The Last

Posted in Audio by - April 18, 2016
The Last

Released October 2004

The Eighth Doctor audios present a wholly unique situation and opportunity for Big Finish. Even with the audio-exclusive companions that each of the other classic Doctors now has in tow, those eras are still at somewhat bound by televised continuity. There are, of course, ways in which the continuity could be skirted or bypassed altogether, but that’s not a decision that needs to be made with the Eighth Doctor era. Charley and C’rizz are both open books with no guaranteed survival at the end of their stories. Despite Big Finish’s reluctance to part ways with Charley in ‘Zagreus’ and the relative new addition of C’rizz to the team, it’s still a shocking twist- albeit one that’s completely undone by story’s end- for new writer Gary Hopkins to kill off both companions and to handle the Doctor’s emotional response to the dramatic turbulence he experiences as a result.

Accordingly, this is a script that makes incredible use of Paul McGann’s superb talents. After Charley is injured and paralyzed, the softer and more romantic side of the Eighth Doctor shines through as he optimistically supports her and tells her she’ll be fine. It’s a very poignant and touching moment and perhaps explains why is reaction is rather more subdued when Charley dies and he briefly encounters her ghost, quickly shifting his attention to keeping C’rizz and himself alive rather than lingering over the fallen.

With first Charley and then C’rizz dead at the hands of Excelsior piled on top of the lost TARDIS and the entrapment outside of his own universe, the Eighth Doctor here is unequivocally at the lowest point emotionally that he’s ever been written. While the Doctor of the past would give a rousing speech and do everything in his power to stop Excelsior, here he has little recourse emotionally other than to disparage her. By the time he realizes what is really happening on Bortresoye, the Doctor is ready to accept death as an escape, and it takes very little prompting from Landscar for him to nonchalantly commit suicide to start the cycle anew, hitting a reset button of sorts in the process. However, the Doctor is such a powerful figure that inspires so much hope that, even with the breaking down of the character done in this story and over the previous series, it unfortunately just doesn’t fully resonate that he would so quickly choose this option given the situations he has escaped from before this.

India Fisher is quite engrossing as the paralyzed Charley here, not when she tries to put on a brave face and act as if nothing is bothering her but more when she starts developing suicidal thoughts after declaring that she is utterly useless in this form. The scenes in which she berates the Doctor for saving her instead of the nurse and in which she asks the volatile C’rizz to perform a mercy killing as he did for L’da are particularly powerful, though any added fallout is cut short as Excelsior smothers her with a pillow.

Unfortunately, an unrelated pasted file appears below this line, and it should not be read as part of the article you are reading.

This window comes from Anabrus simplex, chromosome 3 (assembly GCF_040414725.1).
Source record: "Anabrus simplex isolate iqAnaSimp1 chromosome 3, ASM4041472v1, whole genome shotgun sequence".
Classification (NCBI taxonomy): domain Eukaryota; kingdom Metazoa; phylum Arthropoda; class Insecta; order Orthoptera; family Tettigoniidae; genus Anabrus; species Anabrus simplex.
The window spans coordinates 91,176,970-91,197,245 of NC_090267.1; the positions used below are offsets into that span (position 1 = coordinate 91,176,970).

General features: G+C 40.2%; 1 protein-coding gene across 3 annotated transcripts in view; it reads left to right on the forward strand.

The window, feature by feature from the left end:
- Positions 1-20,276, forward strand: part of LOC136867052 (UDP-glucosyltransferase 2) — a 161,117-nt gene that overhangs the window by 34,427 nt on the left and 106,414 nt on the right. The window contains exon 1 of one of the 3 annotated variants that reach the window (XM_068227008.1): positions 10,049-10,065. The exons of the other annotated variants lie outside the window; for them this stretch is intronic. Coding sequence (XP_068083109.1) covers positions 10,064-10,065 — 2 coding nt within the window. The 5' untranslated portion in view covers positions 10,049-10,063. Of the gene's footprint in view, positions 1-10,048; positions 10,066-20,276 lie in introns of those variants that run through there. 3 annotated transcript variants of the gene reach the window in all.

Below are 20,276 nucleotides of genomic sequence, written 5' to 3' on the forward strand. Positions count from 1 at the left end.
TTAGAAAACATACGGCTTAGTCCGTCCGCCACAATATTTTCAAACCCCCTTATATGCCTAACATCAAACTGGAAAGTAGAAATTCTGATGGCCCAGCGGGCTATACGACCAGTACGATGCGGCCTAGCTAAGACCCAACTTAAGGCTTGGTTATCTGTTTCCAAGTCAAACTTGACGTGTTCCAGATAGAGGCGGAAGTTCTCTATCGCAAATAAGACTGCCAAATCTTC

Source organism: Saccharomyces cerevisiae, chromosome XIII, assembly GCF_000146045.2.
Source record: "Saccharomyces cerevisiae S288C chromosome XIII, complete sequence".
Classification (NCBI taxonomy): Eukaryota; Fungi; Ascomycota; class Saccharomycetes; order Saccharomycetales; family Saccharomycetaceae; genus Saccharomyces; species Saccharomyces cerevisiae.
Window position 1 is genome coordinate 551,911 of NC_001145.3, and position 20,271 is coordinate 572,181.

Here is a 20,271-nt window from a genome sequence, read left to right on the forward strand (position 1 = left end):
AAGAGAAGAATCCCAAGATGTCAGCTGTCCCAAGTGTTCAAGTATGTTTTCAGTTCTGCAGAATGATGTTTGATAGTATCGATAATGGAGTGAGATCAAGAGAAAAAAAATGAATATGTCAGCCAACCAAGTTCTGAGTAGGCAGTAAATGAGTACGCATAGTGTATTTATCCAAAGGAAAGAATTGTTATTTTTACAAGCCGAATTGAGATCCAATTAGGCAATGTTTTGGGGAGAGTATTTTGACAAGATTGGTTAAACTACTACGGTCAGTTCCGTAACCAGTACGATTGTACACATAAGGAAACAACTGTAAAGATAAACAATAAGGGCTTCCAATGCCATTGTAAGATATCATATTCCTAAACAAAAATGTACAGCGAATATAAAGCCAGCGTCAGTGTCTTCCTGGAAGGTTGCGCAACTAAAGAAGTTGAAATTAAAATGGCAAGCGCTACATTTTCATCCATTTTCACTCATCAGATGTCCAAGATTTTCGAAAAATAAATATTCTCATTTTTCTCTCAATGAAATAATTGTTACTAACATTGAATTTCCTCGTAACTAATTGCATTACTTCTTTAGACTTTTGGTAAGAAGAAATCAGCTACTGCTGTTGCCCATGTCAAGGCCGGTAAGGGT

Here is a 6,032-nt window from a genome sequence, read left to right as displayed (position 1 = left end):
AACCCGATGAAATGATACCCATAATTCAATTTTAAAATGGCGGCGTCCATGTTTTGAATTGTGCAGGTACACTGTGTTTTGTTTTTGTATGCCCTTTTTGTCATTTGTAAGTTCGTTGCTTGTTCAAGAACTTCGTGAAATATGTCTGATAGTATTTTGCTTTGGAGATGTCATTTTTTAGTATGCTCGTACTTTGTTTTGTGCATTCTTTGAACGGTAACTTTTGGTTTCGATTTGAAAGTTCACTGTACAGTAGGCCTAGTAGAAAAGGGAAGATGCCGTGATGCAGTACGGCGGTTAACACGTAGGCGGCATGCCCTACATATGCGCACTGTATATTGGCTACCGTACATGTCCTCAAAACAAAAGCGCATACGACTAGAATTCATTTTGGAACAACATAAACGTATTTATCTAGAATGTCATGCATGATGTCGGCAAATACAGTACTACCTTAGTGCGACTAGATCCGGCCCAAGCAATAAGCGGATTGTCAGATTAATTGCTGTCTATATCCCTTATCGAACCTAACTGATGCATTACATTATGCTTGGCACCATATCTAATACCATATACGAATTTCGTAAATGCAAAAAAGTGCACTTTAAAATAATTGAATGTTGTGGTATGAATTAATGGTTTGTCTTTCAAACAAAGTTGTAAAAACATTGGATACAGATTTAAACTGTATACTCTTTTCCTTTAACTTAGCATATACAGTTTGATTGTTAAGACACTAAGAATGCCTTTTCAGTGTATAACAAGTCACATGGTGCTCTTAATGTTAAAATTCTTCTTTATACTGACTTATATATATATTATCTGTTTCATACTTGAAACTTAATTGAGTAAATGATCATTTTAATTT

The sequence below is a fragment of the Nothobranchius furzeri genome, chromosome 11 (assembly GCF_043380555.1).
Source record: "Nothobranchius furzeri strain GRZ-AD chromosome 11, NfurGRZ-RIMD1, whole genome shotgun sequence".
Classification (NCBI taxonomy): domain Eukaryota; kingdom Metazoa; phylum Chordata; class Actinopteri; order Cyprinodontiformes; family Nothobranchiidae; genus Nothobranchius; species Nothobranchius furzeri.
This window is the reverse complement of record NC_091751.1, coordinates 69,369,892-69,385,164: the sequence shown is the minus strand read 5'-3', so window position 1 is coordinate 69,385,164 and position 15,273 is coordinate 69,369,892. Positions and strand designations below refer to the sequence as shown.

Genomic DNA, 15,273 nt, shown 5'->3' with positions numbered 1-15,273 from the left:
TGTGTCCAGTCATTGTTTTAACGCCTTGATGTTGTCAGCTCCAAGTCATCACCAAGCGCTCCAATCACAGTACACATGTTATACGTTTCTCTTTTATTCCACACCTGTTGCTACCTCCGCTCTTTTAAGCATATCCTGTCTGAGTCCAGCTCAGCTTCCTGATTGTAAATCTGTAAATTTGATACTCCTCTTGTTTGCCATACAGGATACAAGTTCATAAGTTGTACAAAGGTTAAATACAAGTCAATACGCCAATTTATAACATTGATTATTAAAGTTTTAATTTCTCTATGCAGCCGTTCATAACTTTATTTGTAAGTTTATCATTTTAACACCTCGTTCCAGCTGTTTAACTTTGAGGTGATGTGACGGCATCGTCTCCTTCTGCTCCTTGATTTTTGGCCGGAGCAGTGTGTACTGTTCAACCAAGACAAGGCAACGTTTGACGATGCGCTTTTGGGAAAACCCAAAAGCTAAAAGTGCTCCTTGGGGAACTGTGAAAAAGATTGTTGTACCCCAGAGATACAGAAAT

The script is quite good at portraying the desolation and horror of the nuclear holocaust on Bortresoye, but unfortunately Caroline Jones’s villainous leader Excelsior fails to match that horrific subtlety, verging into clichéd and pantomime territory on multiple occasions. She chooses to disregard the truth in order to satisfy herself that everything is going well, but her vanity and dialogue simply make her difficult to accept as a competent leader, even when it is revealed that she’s not as manic and crazy as believed.

The backdrop of the nuclear destruction is incredibly depressing and even brings about a quick change in the usually jovial Doctor who plays it straight and tells the Ministers of War and Peace Voss and Tralfinial- played very well by Ian Brooker and Robert Hines, respectively- the truth about his companions and himself right from the start, not playing any games as he realizes the plight of the situation. The simmering rage never leaves him as he later intensely berates them for choosing to go to war and creating the planetary destruction instead of opting for peace, not listening to their half-hearted counterpoint that their pre-emptive strike was meant to avoid war.

Still, there are some very intelligent concepts in play here, and the revelation that Landscar is a manifestation of the living planet Bortresoye itself is immensely satisfying, making sense of seemingly disparate bits of dialogue throughout the story. The fact that Bortresoye is the planet on which the zones have been placed gives the impression that true progress is being made and the Divergence arc is finally starting to reach its end.

Unfortunately the reset button aspect is an overused and underwhelming device whenever it appears, and it again undermines the dramatic temporary fates of the companions. However, the rest of ‘The Last’ is very effective and leads nicely into the upcoming ‘Caerdroia’ as the Doctor combatively confronts the Kro’ka once more and becomes convinced that there is a an even bigger and more threatening force behind the scenes that he has not yet met.

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